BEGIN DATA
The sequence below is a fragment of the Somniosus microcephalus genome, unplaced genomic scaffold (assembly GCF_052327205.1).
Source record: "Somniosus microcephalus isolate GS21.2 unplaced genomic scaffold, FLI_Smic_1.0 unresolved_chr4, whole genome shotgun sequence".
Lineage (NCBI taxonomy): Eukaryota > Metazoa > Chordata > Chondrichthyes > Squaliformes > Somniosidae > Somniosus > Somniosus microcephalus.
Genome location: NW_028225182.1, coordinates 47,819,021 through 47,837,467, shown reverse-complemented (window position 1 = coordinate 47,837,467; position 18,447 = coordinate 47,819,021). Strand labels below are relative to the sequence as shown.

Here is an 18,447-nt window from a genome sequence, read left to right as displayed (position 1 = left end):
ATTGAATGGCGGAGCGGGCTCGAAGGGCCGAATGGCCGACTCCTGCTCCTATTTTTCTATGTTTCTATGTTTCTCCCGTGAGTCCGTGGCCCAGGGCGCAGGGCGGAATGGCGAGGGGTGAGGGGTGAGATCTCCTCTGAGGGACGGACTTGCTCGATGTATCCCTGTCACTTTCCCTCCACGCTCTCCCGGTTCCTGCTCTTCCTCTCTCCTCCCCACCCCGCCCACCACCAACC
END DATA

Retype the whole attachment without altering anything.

The sequence below is a fragment of the Somniosus microcephalus genome, unplaced genomic scaffold (assembly GCF_052327205.1).
Source record: "Somniosus microcephalus isolate GS21.2 unplaced genomic scaffold, FLI_Smic_1.0 unresolved_chr4, whole genome shotgun sequence".
Lineage (NCBI taxonomy): Eukaryota > Metazoa > Chordata > Chondrichthyes > Squaliformes > Somniosidae > Somniosus > Somniosus microcephalus.
Genome location: NW_028225182.1, coordinates 47,819,021 through 47,837,467, shown reverse-complemented (window position 1 = coordinate 47,837,467; position 18,447 = coordinate 47,819,021). Strand labels below are relative to the sequence as shown.

Here is an 18,447-nt window from a genome sequence, read left to right as displayed (position 1 = left end):
ATTGAATGGCGGAGCGGGCTCGAAGGGCCGAATGGCCGACTCCTGCTCCTATTTTTCTATGTTTCTATGTTTCTCCCGTGAGTCCGTGGCCCAGGGCGCAGGGCGGAATGGCGAGGGGTGAGGGGTGAGATCTCCTCTGAGGGACGGACTTGCTCGATGTATCCCTGTCACTTTCCCTCCACGCTCTCCCGGTTCCTGCTCTTCCTCTCTCCTCCCCACCCCGCCCACCACCAACC